Trees are a great addition to a garden; providing shade, privacy and amenity. However, they can also block a neighbour’s light and cause damage to property. Trees can therefore be a source of highly contentious disputes between neighbours.
Who owns the trees?
The source of ownership is determined by where the tree trunk originally grows. The owner of the tree will then have a legal responsibility to maintain.
If a tree is on a boundary line between properties you may check your title documents (a copy of which can be obtained from the Land Registry) to see is there are any indication of ownership. It may be that a tree on a boundary is the joint responsibility of both neighbours, or this can be agreed between the parties.
Are the trees protected?
Trees which are the subject of Tree Preservation Orders (TPO) and in a Conservation Area have special protection. You should be able to check this with the local authority.
A TPO is an order made by a local planning authority in England to protect specific trees, groups of trees or woodlands in the interests of amenity. A TPO prohibits the:
- cutting down
- wilful damage
- wilful destruction
of trees without the local planning authority’s written consent. If consent is given, it can be subject to conditions which have to be followed.
Anyone wanting to cut down, top, lop or uproot trees subject to a TPO must first apply to the local planning authority for its consent unless the proposed work is exempt through an exception. Where an exception applies the authority’s consent to carry out works is not needed, but notice of those works may need to be given to the authority.
Some of the exceptions include certain work:
- on dead trees and branches;
- on dangerous trees and branches;
- to prevent or abate a nuisance;
- by or for statutory undertakers;
Section 210(1) and section 202C(2) of the Town and Country Planning Act 1990 provide that anyone who, in contravention of a TPO
- cuts down, uproots or wilfully destroys a tree; or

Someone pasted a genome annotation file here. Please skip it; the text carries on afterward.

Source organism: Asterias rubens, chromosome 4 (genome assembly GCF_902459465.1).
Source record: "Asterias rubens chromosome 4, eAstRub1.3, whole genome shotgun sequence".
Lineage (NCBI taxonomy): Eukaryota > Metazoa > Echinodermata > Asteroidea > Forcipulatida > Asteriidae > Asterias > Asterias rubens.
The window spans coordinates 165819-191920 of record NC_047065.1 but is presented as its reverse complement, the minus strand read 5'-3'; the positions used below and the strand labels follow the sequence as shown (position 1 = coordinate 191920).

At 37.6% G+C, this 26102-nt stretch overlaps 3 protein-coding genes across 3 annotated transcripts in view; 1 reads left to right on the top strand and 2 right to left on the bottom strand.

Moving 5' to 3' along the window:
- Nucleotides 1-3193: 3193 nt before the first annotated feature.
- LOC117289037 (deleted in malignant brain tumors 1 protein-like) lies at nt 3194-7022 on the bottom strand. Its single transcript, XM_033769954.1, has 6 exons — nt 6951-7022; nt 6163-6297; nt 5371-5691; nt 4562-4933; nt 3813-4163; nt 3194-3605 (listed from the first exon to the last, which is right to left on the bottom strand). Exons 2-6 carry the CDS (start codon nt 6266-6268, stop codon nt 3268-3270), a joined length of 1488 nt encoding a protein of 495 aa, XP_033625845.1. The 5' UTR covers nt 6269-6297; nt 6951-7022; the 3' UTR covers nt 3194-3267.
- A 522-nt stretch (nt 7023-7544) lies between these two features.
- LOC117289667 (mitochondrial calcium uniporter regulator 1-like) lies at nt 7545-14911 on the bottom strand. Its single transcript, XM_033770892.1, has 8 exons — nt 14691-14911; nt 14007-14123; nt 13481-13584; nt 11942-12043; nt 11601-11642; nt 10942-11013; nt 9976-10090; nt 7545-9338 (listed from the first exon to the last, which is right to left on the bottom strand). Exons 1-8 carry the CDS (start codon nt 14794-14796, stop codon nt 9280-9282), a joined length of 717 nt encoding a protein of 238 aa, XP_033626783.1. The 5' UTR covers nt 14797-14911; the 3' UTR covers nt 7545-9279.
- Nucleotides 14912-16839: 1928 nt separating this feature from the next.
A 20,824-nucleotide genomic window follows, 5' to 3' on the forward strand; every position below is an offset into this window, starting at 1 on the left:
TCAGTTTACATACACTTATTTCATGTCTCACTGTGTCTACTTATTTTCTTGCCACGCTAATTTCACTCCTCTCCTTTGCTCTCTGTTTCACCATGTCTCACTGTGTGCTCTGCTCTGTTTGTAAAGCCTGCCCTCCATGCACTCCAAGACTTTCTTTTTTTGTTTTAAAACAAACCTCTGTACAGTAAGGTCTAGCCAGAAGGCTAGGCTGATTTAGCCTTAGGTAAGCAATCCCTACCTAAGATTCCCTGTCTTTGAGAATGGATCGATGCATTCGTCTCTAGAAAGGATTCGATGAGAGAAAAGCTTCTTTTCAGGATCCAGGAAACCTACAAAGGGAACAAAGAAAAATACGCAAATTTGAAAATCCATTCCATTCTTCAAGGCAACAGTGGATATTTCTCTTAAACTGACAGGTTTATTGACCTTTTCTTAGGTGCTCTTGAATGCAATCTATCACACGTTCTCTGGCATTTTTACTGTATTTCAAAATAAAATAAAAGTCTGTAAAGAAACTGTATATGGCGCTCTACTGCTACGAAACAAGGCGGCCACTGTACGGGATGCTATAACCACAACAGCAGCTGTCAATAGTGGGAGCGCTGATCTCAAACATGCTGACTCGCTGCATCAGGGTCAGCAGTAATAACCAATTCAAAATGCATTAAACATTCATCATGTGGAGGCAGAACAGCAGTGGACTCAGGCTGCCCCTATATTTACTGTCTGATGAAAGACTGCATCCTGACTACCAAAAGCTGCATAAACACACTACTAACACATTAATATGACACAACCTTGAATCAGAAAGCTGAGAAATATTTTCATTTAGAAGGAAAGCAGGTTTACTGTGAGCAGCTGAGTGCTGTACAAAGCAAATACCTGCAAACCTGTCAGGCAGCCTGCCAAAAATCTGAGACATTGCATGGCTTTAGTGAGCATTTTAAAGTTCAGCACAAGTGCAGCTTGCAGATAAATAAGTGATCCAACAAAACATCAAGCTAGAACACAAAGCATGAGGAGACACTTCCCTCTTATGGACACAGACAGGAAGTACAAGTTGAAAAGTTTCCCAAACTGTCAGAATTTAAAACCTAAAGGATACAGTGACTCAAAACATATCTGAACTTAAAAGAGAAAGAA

- tops, lops or wilfully damages a tree in a way that is likely to destroy it; or
- causes or permits such activities
is guilty of an offence.
Section 210(2) of the Town and Country Planning Act 1990 provides that anyone found guilty of these offences is liable, if convicted in the magistrates’ court, to a fine of up to £20,000. In serious cases a person may be committed for trial in the Crown Court and, if convicted, is liable to an unlimited fine.
The local authority usually have between 6 months and 3 years to bring an action. They may also consider injunctive action to prevent the offence in the first place.
If you wish to carry works to trees not protected by a TPO but in a Conservation Area, you have to give written (section 211) notice to the local authority of any proposed work, describing what you want to do, at least six weeks before the work starts. This gives the local authority an opportunity to consider protecting the tree with a TPO.
You do not need to give notice of work on a tree that have a trunk diameter of more than 75mm when measured at 1.5m from ground level (or more than 100mm if reducing the number of trees to benefit the growth of other trees).
Encroaching trees and Property Damage
It is common for trees growing close to boundaries to have overhanging branches. You have a right to cut back any tree branches which overhang into your garden providing you can do this without trespassing onto your neighbour’s land and only up to the boundary line. However these branches still belong to your neighbour and you should notify them you are cutting them down and check whether they want them back or disposed of.